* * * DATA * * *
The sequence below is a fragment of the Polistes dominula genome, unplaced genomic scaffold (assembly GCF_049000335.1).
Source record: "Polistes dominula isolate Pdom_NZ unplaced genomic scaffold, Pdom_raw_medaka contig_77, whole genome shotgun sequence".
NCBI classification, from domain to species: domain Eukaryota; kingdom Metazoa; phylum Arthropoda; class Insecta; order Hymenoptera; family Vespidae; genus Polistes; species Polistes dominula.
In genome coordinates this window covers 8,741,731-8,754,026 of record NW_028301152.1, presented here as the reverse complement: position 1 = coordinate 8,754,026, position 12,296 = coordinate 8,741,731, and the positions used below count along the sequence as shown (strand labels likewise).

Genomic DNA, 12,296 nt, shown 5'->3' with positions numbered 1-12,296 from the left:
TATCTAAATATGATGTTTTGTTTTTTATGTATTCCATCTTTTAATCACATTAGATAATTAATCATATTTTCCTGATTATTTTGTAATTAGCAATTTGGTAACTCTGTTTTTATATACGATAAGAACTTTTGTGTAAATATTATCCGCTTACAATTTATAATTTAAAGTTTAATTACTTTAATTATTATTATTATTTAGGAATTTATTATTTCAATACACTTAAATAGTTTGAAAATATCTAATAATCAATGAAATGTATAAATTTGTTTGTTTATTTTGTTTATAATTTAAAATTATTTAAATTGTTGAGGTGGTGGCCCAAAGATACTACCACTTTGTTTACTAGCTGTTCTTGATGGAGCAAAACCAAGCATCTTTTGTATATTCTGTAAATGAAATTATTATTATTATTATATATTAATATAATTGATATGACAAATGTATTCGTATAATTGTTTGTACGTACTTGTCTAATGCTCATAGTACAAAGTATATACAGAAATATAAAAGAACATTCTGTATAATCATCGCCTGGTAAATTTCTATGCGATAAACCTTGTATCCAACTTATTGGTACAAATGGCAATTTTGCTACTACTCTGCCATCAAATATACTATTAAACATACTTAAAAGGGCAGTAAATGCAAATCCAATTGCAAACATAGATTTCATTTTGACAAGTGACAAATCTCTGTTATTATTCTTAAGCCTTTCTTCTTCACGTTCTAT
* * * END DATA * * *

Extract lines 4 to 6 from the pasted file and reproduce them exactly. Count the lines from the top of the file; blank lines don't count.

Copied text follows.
In genome coordinates this window covers 8,741,731-8,754,026 of record NW_028301152.1, presented here as the reverse complement: position 1 = coordinate 8,754,026, position 12,296 = coordinate 8,741,731, and the positions used below count along the sequence as shown (strand labels likewise).

Genomic DNA, 12,296 nt, shown 5'->3' with positions numbered 1-12,296 from the left:
TATCTAAATATGATGTTTTGTTTTTTATGTATTCCATCTTTTAATCACATTAGATAATTAATCATATTTTCCTGATTATTTTGTAATTAGCAATTTGGTAACTCTGTTTTTATATACGATAAGAACTTTTGTGTAAATATTATCCGCTTACAATTTATAATTTAAAGTTTAATTACTTTAATTATTATTATTATTTAGGAATTTATTATTTCAATACACTTAAATAGTTTGAAAATATCTAATAATCAATGAAATGTATAAATTTGTTTGTTTATTTTGTTTATAATTTAAAATTATTTAAATTGTTGAGGTGGTGGCCCAAAGATACTACCACTTTGTTTACTAGCTGTTCTTGATGGAGCAAAACCAAGCATCTTTTGTATATTCTGTAAATGAAATTATTATTATTATTATATATTAATATAATTGATATGACAAATGTATTCGTATAATTGTTTGTACGTACTTGTCTAATGCTCATAGTACAAAGTATATACAGAAATATAAAAGAACATTCTGTATAATCATCGCCTGGTAAATTTCTATGCGATAAACCTTGTATCCAACTTATTGGTACAAATGGCAATTTTGCTACTACTCTGCCATCAAATATACTATTAAACATACTTAAAAGGGCAGTAAATGCAAATCCAATTGCAAACATAGATTTCATTTTGACAAGTGACAAATCTCTGTTATTATTCTTAAGCCTTTCTTCTTCACGTTCTAT